Historians debate whether Kennan was naive about Stalin’s willingness to use force or the way the Truman Administration would reify his doctrine. Some suggest that he was flattered by Forrestal’s attention and purposely glossed over their disagreements. Some think Kennan disingenuous in later claiming to have been misunderstood. In 1947 he thought it “not at all out of the question” that American forces might have to fight overseas, and was shrewd enough to know that security was a prerequisite for the political and economic recovery of Europe.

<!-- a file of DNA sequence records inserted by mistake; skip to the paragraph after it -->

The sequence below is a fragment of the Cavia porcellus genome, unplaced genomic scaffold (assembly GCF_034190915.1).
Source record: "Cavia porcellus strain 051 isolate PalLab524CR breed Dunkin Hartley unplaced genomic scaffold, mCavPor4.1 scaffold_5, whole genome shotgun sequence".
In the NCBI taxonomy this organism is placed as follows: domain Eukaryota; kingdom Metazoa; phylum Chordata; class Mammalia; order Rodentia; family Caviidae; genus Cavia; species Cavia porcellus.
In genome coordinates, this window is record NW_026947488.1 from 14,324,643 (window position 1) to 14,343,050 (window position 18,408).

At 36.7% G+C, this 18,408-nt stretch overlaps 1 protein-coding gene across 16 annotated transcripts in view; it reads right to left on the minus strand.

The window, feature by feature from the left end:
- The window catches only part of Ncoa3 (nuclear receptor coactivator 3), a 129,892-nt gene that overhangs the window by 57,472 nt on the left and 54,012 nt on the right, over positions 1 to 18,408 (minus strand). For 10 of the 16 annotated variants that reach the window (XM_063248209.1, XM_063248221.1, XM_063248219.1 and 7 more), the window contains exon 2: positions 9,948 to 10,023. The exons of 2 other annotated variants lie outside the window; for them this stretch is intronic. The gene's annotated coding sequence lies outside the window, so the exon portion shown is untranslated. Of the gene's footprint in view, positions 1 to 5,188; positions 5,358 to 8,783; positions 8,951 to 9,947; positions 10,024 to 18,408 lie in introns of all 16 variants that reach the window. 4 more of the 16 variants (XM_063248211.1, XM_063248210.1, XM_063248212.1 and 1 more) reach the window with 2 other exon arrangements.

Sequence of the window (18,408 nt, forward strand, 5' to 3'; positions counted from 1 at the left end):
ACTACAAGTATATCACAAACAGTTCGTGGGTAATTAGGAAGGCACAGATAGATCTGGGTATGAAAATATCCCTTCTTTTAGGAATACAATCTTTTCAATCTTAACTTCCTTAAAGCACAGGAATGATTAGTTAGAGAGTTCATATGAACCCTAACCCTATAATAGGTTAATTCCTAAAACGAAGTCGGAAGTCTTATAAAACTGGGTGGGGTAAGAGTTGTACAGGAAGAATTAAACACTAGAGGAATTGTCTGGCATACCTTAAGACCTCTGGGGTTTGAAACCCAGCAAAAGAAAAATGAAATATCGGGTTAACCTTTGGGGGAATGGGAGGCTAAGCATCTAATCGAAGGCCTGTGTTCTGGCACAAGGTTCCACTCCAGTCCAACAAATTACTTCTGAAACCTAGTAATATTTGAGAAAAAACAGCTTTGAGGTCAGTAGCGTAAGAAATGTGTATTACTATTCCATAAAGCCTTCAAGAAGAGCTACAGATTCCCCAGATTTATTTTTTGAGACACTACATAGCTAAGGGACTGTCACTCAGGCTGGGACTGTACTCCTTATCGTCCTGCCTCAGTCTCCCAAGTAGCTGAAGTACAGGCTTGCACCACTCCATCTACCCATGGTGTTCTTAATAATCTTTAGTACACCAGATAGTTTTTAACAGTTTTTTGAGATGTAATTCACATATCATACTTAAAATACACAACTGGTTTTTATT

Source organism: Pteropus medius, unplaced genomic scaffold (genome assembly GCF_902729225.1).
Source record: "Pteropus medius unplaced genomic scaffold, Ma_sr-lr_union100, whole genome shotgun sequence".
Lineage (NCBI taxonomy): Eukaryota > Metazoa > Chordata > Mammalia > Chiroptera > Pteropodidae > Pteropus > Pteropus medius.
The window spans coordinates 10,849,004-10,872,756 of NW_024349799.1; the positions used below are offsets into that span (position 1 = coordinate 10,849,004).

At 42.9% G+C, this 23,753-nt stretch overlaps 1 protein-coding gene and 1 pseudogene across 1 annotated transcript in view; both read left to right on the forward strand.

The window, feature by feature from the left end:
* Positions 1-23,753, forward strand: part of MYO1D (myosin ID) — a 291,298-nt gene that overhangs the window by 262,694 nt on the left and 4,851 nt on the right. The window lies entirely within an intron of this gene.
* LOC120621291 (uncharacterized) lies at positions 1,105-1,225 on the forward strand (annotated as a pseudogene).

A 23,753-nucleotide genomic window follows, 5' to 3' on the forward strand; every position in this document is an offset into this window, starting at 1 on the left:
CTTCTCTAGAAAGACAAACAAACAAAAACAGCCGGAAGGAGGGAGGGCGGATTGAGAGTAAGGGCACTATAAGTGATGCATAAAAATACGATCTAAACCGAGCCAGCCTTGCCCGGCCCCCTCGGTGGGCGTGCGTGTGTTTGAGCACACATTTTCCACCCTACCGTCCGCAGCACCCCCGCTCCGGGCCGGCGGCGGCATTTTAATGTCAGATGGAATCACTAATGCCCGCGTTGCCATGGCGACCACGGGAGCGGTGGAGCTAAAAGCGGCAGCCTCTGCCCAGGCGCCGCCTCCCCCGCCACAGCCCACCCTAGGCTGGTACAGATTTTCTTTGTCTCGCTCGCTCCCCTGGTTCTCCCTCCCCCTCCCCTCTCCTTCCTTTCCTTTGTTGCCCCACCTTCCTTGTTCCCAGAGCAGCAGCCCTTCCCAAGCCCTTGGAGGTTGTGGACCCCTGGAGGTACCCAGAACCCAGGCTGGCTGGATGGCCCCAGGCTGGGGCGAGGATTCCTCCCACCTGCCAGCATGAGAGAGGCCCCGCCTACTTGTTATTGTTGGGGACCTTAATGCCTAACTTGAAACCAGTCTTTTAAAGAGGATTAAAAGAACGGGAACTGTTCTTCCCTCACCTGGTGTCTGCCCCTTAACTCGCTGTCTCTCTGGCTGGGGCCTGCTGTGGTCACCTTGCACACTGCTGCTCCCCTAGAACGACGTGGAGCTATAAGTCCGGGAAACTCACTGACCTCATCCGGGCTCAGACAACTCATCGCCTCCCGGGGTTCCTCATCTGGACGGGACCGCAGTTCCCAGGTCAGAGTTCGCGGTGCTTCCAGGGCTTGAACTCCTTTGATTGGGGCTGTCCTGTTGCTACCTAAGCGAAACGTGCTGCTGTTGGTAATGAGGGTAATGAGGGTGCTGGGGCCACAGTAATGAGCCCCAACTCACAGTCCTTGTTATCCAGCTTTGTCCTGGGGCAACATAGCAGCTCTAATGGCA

Whatever motives and misgivings may have played in his brain, it seems that the subtle contrarian Kennan was almost never in synch with the policymakers—and almost never wrong. In theory, Containment was the prudent and winning strategy (in part because it served to “contain” the United States, too). In practice, Containment was often botched, most notoriously in the Vietnam War which Kennan opposed. And the militarization of the Cold War, whether or not it became hyperbolic, did exact a terrible price through conscription, high taxes, federal impositions in science, education, business, and labor, and militarization of much of the economy. Abroad, Containment risked nuclear war, if waged too fiercely, and limited wars America dared not win or lose, if waged too tentatively. No wonder candidates never said, “Vote for me and I’ll drag the nation through four more years of nervous stalemate.” Yet once in office all of them did, and the public sighed with relief as hawkish presidents turned more dovish and dovish ones more hawkish.